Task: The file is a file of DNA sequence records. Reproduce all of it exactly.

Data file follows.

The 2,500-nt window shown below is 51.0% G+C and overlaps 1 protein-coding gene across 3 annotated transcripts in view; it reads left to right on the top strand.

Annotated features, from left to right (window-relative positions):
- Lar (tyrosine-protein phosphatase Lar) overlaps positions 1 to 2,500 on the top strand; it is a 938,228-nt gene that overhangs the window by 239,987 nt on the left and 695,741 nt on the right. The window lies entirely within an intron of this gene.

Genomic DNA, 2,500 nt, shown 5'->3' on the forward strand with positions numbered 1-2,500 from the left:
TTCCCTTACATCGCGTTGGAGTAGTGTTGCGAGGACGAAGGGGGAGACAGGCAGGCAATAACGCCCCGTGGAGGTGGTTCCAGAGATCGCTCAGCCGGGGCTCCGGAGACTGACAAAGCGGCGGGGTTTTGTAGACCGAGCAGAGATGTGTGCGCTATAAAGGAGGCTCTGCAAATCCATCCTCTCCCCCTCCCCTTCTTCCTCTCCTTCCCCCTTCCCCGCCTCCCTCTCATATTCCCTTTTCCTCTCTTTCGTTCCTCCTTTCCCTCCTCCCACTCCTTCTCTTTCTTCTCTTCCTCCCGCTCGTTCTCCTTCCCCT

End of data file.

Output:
The 2,500-nt window shown below is 51.0% G+C and overlaps 1 protein-coding gene across 3 annotated transcripts in view; it reads left to right on the top strand.

Annotated features, from left to right (window-relative positions):
- Lar (tyrosine-protein phosphatase Lar) overlaps positions 1 to 2,500 on the top strand; it is a 938,228-nt gene that overhangs the window by 239,987 nt on the left and 695,741 nt on the right. The window lies entirely within an intron of this gene.

Genomic DNA, 2,500 nt, shown 5'->3' on the forward strand with positions numbered 1-2,500 from the left:
TTCCCTTACATCGCGTTGGAGTAGTGTTGCGAGGACGAAGGGGGAGACAGGCAGGCAATAACGCCCCGTGGAGGTGGTTCCAGAGATCGCTCAGCCGGGGCTCCGGAGACTGACAAAGCGGCGGGGTTTTGTAGACCGAGCAGAGATGTGTGCGCTATAAAGGAGGCTCTGCAAATCCATCCTCTCCCCCTCCCCTTCTTCCTCTCCTTCCCCCTTCCCCGCCTCCCTCTCATATTCCCTTTTCCTCTCTTTCGTTCCTCCTTTCCCTCCTCCCACTCCTTCTCTTTCTTCTCTTCCTCCCGCTCGTTCTCCTTCCCCT